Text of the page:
Description of plantation resources
Plantations are established for production of timber and fuelwood, protection against wind and erosion, research, production of seed and education. Plantations are both, public and private. (Solórzano, 1994).
Development of forest plantations
The first registered plantations were established in 1964, in several regions, using Tectona grandis. In the 1960s and 1970s, efforts to establish plantations were mainly done with the assistance of international organizations or on private lands.
In the 1980s, programmes to establish plantations were initiated through partnerships between the government and international co-operators. Therefore, the area of plantations greatly increased, reaching 21 494 ha in 1993. (Solórzano, 1994)
In 1992, the Plan de Acción Forestal (PAF) was initiated. In terms of plantation establishment, the purposes were to stop shifting cultivation and to return land under low-intensive agriculture or cattle grazing to forest land. (INRNA, 1992)
In 1992, an incentive programme, FONDOSILVA, was created. MARENA, the Ministry of Environment and Natural Resources, executes this programme to stimulate the development of forestry by granting incentives for the management of natural forests and forest plantations (DGF, 1996).
During 1996 and 1997, 2 100 ha of plantations were established in degraded areas under the FONDOSILVA programme. Forty percent of the area established were industrial plantations while the rest were aimed at producing fuelwood (DGF, 1998).
Pinus spp. and Eucalyptus spp. comprise more than 90 percent of the plantations. Pinus spp. account for approximately 67 percent and Eucalyptus spp. for 26 percent. Pinus spp. are preferred in Nueva Segovia and Matagalpa. Eucalyptus spp. are planted throughout the country, especially in regions facing the Pacific Ocean where good quality trees can be produced. The rest of the species planted are mainly broadleaved species (Solórzano, 1994).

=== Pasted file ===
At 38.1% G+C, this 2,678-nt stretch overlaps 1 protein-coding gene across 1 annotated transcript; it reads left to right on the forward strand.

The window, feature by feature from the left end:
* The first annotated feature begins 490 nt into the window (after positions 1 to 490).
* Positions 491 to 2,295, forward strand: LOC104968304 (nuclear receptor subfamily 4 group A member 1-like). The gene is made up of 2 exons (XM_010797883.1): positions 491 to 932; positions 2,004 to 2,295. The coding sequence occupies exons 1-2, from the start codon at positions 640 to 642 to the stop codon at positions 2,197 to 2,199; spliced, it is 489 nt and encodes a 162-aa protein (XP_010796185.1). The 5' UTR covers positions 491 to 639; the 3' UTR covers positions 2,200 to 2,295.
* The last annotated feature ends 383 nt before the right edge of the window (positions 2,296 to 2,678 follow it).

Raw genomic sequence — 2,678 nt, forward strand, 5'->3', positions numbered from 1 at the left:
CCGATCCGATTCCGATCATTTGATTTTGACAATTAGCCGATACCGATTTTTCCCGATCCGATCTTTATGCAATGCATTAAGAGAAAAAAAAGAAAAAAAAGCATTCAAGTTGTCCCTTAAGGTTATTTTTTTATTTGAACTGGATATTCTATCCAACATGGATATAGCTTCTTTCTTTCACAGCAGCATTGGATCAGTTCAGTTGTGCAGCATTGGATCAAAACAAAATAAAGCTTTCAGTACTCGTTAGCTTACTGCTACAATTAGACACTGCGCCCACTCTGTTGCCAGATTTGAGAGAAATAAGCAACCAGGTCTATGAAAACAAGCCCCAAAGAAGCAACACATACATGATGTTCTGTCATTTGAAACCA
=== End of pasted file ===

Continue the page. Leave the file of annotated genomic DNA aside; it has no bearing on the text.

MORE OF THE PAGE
PAF suggests that, to develop the forest resources of the country, industrial plantations be established on degraded lands, and fuelwood plantations be established in the Pacific and Central regions where very few forests are left. To implement this, financial incentives and credit lines for the establishment of plantations are suggested (INRNF, 1992).
Landowners do not usually establish forest plantations for industrial purposes due to the large amount of investment required, especially at the beginning, and due to uncertainties about marketing the wood produced.
In many instances, forest plantations have been established without any strategy or plan and, in many cases, they have inadequate maintenance or management (INRNA, 1992 and Solórzano, 1994).
Boyd, E. 1998. A compilation of forest plantation statistics for selected African and Latin American countries.
DGF. 1996. Boletin estadístico forestal 1992-1996. Dirección General Forestal.
DGF. 1998. Informe nacional de la situación forestal período 1996-1997. Dirección General Forestal.
INRNA. 1992. Plan de acción forestal, Nicaragua, 1. Documento base. Instituto Nicaraguense de Recursos Naturales y del Ambiente.
Solórzano, M.C. 1994. Las plantaciones forestales en Nicaragua, Silvoenergia No. 58 Septiembre de 1994, CATIE.